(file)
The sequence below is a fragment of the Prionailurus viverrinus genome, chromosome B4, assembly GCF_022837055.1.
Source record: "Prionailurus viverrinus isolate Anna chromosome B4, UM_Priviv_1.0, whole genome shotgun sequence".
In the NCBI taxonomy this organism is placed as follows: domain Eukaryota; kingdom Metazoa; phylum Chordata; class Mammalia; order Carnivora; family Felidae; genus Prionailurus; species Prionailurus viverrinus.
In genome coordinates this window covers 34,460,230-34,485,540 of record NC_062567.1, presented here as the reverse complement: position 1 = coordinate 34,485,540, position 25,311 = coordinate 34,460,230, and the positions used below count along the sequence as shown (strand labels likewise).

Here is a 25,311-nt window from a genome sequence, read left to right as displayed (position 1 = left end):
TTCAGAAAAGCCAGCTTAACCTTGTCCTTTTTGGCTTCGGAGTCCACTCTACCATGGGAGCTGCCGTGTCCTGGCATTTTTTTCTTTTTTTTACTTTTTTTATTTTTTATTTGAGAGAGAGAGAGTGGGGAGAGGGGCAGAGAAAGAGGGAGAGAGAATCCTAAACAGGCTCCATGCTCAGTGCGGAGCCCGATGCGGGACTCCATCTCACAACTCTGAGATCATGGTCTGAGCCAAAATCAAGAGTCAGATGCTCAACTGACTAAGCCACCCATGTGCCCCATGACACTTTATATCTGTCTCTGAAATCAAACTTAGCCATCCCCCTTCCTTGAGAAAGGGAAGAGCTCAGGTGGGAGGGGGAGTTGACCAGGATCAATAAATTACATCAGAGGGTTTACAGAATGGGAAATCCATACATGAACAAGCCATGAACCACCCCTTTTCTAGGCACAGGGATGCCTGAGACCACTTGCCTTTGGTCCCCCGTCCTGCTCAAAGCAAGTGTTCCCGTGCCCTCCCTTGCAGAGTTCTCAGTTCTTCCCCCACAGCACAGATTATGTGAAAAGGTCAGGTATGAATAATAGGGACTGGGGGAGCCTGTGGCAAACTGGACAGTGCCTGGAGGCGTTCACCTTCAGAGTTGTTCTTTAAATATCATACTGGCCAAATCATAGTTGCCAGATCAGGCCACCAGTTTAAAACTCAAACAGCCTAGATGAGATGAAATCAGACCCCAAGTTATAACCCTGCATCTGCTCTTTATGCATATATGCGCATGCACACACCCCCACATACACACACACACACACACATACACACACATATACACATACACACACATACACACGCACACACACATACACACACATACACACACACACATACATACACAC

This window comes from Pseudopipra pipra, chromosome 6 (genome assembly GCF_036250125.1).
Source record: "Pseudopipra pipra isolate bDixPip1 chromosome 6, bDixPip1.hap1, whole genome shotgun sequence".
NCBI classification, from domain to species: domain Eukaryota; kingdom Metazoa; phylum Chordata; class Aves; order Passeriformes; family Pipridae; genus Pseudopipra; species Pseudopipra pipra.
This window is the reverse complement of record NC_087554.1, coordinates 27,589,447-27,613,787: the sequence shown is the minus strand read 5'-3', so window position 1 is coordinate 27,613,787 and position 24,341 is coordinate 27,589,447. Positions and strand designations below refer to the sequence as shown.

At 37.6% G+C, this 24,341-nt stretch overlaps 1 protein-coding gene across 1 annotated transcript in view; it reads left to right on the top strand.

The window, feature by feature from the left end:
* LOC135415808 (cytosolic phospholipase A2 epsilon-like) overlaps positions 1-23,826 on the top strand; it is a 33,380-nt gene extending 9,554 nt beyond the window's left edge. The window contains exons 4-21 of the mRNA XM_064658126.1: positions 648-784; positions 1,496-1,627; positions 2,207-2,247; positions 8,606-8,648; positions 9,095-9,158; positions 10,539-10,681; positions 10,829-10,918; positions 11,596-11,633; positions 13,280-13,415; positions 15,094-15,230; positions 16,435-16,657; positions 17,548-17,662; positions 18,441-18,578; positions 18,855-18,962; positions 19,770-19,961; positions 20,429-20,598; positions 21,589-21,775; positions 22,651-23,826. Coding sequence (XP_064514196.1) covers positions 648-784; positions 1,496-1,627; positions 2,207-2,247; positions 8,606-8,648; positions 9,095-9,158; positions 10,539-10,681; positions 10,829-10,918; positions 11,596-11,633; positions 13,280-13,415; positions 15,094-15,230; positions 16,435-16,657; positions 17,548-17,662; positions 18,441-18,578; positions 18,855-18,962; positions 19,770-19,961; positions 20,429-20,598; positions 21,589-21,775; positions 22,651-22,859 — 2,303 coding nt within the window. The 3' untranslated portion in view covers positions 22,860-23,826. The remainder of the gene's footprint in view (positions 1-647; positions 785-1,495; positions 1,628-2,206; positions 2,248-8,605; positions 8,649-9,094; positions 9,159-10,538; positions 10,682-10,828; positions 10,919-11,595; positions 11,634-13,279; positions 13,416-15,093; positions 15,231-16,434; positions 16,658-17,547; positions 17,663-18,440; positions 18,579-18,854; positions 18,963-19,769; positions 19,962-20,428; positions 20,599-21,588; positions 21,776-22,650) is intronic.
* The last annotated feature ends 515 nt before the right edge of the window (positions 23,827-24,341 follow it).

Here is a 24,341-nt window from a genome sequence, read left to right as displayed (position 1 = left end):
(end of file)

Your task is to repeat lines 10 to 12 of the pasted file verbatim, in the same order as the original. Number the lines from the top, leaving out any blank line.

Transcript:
This window is the reverse complement of record NC_087554.1, coordinates 27,589,447-27,613,787: the sequence shown is the minus strand read 5'-3', so window position 1 is coordinate 27,613,787 and position 24,341 is coordinate 27,589,447. Positions and strand designations below refer to the sequence as shown.

At 37.6% G+C, this 24,341-nt stretch overlaps 1 protein-coding gene across 1 annotated transcript in view; it reads left to right on the top strand.

The window, feature by feature from the left end: